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Lantus faces first biosimilar rival in Europe

Sanofi prepares for insulin challenge from Boehringer and Lilly
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Sanofi is facing competition for its big-selling long-acting insulin Lantus in Europe, after the Commission approved a biosimilar rival developed by Eli Lilly and Boehringer Ingelheim.

The approval of Abasria (insulin glargine) marks the first time that the EU's biosimilar approvals pathway has been used for an insulin product, and poses the first direct competitive threat to Lantus, which had sales of €5.72bn ($7.4bn) last year and accounted for around 17% of Sanofi's total revenues.

Abasria has been approved on the strength of data showing that Abasria has similar efficacy and safety compared to Lantus in people with type 1 and type 2 diabetes following pharmacodynamic and pharmacokinetic studies as well as phase III clinical trials.

Sanofi Lantus insulin pen 

Lantus made $7.34bn during 2013

Lantus is the number-one selling insulin brand in the world in terms of both sales and units, according to PMLiVE's Top Pharma List. Europe accounted for a little over $1bn out of Lantus' total sales.

Abasria - which will likely not be the final trade name for the biosimilar as the companies want to standardise the brand's name around the world - will be launched in pre-filled pen format, as well as in cartridges for reusable pen devices.

The launch date for the biosimilar remains in question however as Sanofi maintains that it has patent protection for Lantus in most of Western Europe until November 2014, with paediatric extensions to May 2015.

In the US the picture is slightly different, as Sanofi filed a patent infringement lawsuit against Lilly in January after the latter filed a marketing application for its biosimilar - known in the US as Basaglar - with the FDA.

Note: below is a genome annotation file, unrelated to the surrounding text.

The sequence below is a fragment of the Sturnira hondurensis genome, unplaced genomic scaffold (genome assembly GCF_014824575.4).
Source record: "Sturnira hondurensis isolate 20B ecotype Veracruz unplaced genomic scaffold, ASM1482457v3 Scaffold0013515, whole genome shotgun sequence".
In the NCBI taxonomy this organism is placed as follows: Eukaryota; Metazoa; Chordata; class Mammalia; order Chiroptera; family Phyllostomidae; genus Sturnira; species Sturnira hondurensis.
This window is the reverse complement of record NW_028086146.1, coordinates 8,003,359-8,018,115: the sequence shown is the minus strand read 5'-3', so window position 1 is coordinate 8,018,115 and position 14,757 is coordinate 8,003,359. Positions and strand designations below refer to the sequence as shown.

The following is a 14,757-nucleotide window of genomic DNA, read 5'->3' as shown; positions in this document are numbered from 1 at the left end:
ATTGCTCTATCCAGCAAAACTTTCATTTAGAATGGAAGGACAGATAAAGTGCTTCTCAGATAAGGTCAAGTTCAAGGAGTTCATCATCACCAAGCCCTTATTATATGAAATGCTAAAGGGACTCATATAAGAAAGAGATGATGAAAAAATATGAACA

Under US law, the infringement suit introduces an automatic, 30-month stay on approval of the biosimilar by the FDA unless Lilly wins a favourable decision in the courts, potentially blocking approval in Lantus' largest market until June 2016.

In the meantime, Lantus and Abasria face an evolving marketplace for long-acting or basal insulins, with a number of other drugs lining up to mount an assault on the category.

Novo Nordisk is already making headway with its Tresiba (insulin degludec) rival in Europe - although that product is held up in the US by an FDA request for more data - while Lilly is also building towards a filing for its insulin peglispro candidate early next year and another there is another Lantus biosimilar on the way from Merck & Co and Samsung Bioepis.

Meanwhile, Sanofi has not been resting on its laurels and has already filed for approval of a Lantus follow-up called Toujeo (formerly U300) which promises an improved pharmacodynamic profile with longer, more stable and flatter blood glucose-lowering activity than Lantus and an improved side-effect profile.

Credit Suisse has predicted that Lilly and Boehringer's biosimilar could become a $1.4bn product by 2020, with basal insulins continuing to dominate the diabetes market in the coming years.

Article by
Phil Taylor

11th September 2014

From: Sales



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